It is unconscionable to claim that teachers, or teacher unions, don’t care about students or education. Surely there are scattered individuals who should not be in the classroom — but there is no profession or human endeavor without some people who are poor performers. Such people can be weeded out without tarring entire groups. As Rita Stephanie, the Chicago teacher quoted above, wrote:
“The interests are complex and if the problems of education were easily solved it would have been done already. All morning on the picket line we talked about the problems of poverty. The teachers on my picket line wanted to talk about the big problem of poverty. We still need to teach our babies, but society needs to take responsibility for the problem of poverty.”
Chicago teachers were on the front lines this month: Holding the line against the attacks on public education and the need for a holistic approach on the one hand, and holding the line against the attacks on working people and their ability to earn a good wage and pension on the other hand. A strike, particularly one that is defensive as this one, can’t succeed without significant community support. Even then the odds are often long: industrialists, financiers and the governments over which they have decisive influence possess huge power and a willingness to use it.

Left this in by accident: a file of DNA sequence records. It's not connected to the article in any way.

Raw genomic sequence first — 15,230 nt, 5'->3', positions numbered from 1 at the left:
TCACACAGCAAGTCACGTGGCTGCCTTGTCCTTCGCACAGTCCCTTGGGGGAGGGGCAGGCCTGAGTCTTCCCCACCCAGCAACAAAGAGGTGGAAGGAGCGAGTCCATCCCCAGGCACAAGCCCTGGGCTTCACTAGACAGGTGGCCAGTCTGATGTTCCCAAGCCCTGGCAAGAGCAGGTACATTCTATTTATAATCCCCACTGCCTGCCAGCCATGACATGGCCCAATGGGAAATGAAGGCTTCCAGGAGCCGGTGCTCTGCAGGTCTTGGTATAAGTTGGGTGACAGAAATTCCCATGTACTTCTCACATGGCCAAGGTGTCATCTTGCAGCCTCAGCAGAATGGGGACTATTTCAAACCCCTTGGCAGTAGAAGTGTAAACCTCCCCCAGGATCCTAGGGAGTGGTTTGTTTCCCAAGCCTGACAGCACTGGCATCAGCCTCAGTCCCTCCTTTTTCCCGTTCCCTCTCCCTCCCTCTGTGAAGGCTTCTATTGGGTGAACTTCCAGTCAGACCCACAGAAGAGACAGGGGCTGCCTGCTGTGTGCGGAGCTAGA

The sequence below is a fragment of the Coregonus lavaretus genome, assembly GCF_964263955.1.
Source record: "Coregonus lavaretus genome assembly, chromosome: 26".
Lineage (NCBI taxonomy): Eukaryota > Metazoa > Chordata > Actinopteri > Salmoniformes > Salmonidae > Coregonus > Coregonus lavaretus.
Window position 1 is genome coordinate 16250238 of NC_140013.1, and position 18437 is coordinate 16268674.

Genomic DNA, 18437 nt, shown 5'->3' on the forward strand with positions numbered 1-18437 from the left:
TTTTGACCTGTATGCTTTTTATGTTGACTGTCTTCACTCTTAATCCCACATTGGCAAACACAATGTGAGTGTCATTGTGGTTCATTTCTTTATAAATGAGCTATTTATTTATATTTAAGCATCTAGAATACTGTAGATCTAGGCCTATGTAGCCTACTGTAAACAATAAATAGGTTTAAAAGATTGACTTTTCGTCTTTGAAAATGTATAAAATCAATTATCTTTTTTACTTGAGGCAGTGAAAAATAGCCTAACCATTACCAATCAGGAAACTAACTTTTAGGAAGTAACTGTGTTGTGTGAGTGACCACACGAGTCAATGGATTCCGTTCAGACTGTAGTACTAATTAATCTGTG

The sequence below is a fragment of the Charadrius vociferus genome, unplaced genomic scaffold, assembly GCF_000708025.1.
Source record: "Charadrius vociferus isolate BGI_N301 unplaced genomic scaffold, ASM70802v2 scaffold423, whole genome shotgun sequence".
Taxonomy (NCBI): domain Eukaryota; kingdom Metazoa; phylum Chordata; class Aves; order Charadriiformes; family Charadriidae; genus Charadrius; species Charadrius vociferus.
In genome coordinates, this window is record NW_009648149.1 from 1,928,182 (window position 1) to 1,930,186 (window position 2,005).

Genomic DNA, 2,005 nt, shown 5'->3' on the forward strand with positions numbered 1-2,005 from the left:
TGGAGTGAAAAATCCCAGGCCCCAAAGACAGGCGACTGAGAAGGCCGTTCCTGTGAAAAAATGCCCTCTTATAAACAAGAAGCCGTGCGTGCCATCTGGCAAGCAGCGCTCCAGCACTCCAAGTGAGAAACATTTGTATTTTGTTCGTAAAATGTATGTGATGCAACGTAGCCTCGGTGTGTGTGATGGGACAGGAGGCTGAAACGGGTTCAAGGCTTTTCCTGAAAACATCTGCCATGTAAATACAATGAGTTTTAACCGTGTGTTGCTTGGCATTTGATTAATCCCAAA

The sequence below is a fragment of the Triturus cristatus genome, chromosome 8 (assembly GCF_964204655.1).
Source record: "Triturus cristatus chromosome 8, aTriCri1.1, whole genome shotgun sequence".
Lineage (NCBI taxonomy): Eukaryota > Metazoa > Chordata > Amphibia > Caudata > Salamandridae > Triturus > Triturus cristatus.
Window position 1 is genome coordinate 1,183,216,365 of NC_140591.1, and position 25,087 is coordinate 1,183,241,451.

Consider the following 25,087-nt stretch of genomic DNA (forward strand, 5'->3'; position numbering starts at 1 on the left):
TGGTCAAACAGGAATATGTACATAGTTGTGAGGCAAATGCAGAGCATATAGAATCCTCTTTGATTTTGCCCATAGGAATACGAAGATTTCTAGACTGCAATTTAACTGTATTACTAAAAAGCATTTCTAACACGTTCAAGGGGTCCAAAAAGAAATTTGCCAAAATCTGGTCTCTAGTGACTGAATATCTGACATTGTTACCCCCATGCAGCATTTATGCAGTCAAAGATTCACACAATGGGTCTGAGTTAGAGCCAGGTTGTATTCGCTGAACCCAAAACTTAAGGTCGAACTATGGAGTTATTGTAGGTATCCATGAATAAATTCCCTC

There is no choice but to struggle, for there is no other route to a better world. Wars on teachers, wars on women or wars on working people promoted by elite interests should no longer be tolerated. Instead, let’s learn from the experience of the Chicago teachers’ strike to build communities. Democracy is hard work but it is better than bowing and scraping.